The Longfellow birthday book, arranged by C. Dixon

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Página 272 - Down the dark future, through long generations, The echoing sounds grow fainter and then cease; And like a bell, with solemn, sweet vibrations, I hear once more the voice of Christ say, "Peace !" Peace ! and no longer from its brazen portals The blast of War's great organ shakes the skies ! But beautiful as songs of the immortals, The holy melodies of love arise.
Página 244 - In the elder days of Art, Builders wrought with greatest care Each minute and unseen part; For the gods see everywhere. Let us do our work as well, Both the unseen and the seen; Make the house where gods may dwell Beautiful, entire, and clean.
Página 100 - In all places, then, and in all seasons, Flowers expand their light and soullike wings, Teaching us, by most persuasive reasons, How akin they are to human things. And with childlike, credulous affection We behold their tender buds expand ; Emblems of our own great resurrection Emblems of the bright and better land.
Página 88 - If thou art worn and hard beset With sorrows, that thou wouldst forget, If thou wouldst read a lesson, that will keep Thy heart from fainting and thy soul from sleep, Go to the woods and hills! — No tears Dim the sweet look that Nature wears.
Página 78 - Past, But the hopes of youth fall thick in the blast, And the days are dark and dreary. Be still, sad heart ! and cease repining ; Behind the clouds is the sun still shining ; Thy fate is the common fate of all, Into each life some rain must fall, Some days must be dark and dreary.
Página 126 - And Nature, the old nurse, took The child upon her knee, Saying: "Here is a story-book Thy Father has written for thee." " Come, wander with me," she said, " Into regions yet untrod ; And read what is still unread In the manuscripts of God." And he wandered away and away With Nature, the dear old nurse, Who sang to him night and day The rhymes of the universe. And whenever the way seemed long, Or his heart began to fail, She would sing a more wonderful song, Or tell a more marvellous tale.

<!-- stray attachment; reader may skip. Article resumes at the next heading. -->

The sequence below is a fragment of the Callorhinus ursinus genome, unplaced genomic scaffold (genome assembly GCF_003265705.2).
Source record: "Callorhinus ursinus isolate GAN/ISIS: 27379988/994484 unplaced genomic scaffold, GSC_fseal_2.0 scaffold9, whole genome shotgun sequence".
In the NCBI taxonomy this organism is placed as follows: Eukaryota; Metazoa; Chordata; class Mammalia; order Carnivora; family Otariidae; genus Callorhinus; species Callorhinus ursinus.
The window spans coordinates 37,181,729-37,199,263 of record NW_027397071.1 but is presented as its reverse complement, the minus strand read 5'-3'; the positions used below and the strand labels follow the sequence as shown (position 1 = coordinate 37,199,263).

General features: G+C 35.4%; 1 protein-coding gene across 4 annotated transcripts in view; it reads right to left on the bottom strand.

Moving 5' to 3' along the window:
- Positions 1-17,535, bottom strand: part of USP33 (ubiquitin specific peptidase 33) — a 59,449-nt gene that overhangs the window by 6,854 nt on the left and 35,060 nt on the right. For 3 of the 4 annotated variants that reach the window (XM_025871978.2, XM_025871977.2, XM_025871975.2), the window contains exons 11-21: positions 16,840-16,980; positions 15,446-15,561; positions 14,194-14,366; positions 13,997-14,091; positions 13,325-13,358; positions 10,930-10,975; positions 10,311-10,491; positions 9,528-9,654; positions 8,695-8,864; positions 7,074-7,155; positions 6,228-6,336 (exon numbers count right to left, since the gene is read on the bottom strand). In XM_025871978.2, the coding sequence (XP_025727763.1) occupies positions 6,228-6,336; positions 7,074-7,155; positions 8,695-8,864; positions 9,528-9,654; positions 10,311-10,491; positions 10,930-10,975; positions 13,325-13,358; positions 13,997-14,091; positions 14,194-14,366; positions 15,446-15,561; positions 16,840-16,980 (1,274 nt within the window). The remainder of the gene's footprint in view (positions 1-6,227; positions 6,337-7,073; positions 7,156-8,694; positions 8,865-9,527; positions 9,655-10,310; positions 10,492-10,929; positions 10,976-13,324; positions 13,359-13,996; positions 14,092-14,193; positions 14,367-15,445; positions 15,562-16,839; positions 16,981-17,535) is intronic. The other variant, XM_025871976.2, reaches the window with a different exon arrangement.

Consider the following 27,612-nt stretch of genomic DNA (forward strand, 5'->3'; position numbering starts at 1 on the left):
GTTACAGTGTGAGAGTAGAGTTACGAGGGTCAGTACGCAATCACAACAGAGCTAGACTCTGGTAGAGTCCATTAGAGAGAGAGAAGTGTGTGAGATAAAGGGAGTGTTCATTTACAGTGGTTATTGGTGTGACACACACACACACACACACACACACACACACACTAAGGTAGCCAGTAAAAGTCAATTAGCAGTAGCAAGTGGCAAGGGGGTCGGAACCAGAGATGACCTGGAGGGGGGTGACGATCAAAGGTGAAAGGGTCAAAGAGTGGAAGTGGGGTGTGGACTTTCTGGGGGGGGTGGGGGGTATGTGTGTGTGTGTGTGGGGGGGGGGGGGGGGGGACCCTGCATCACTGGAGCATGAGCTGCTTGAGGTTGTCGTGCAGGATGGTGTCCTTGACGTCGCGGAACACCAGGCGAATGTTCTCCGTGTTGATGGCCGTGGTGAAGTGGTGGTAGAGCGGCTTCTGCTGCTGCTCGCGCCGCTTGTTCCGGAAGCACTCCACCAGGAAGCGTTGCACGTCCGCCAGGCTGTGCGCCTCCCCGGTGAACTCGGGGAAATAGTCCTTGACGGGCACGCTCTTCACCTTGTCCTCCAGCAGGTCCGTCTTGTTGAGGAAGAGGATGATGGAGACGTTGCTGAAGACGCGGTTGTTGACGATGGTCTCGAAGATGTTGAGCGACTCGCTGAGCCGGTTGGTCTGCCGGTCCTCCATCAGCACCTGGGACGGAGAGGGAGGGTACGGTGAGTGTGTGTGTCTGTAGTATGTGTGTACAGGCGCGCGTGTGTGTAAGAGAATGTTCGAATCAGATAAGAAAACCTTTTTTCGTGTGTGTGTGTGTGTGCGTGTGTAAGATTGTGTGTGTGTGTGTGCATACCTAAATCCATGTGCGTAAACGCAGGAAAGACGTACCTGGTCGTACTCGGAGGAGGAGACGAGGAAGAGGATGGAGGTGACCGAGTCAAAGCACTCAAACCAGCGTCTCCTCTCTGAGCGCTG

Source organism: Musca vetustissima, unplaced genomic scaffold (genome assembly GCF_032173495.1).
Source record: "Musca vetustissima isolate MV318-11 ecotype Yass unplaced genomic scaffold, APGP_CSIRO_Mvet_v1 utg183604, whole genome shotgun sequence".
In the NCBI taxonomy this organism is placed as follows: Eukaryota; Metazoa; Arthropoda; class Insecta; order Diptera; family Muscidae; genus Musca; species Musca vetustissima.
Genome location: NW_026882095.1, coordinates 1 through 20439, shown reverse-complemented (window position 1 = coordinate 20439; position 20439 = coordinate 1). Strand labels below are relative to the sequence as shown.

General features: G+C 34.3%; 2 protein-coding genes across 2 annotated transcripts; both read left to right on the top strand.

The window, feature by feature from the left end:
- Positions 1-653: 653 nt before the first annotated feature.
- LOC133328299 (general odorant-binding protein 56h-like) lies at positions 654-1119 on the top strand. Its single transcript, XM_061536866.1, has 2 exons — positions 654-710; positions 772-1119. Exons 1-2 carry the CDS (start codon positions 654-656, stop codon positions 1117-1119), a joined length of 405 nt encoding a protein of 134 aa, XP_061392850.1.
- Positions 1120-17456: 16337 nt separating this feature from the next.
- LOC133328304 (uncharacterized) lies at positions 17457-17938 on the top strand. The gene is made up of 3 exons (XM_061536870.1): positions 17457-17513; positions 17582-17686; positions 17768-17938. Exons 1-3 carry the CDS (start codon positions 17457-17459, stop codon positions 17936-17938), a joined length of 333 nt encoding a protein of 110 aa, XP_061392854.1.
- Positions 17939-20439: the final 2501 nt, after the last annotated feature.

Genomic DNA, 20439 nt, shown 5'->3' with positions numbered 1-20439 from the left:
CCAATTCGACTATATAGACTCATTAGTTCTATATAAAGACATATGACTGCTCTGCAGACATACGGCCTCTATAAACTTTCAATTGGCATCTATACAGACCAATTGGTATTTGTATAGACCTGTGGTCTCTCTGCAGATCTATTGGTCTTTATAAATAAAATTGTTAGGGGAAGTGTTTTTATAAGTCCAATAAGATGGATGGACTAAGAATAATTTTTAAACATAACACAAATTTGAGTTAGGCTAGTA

Página 10 - Ah! if our souls but poise and swing Like the compass in its brazen ring, Ever level and ever true To the toil and the task we have to do, We shall sail securely, and safely reach The Fortunate Isles, on whose shining beach The sights we see, and the sounds we hear, Will be those of joy and not of fear!
Página 92 - Think, every morning when the sun peeps through The dim, leaf-latticed windows of the grove, How jubilant the happy birds renew Their old, melodious madrigals of love ! And when you think of this, remember, too, 'Tis always morning somewhere, and above The awakening continents, from shore to shore, Somewhere the birds are singing evermore.
Página 244 - WHENE'ER a noble deed is wrought, Whene'er is spoken a noble thought, Our hearts, in glad surprise, To higher levels rise. The tidal wave of deeper souls Into our inmost being rolls, And lifts us unawares Out of all meaner cares.
Página 246 - The heights by great men reached and kept Were not attained by sudden flight, But they, while their companions slept, Were toiling upward in the night. Standing on what too long we bore With shoulders bent and downcast eyes, We may discern — unseen before — A path to higher destinies. Nor deem the irrevocable Past As wholly wasted, wholly vain, If, rising on its wrecks, at last To something nobler we attain.

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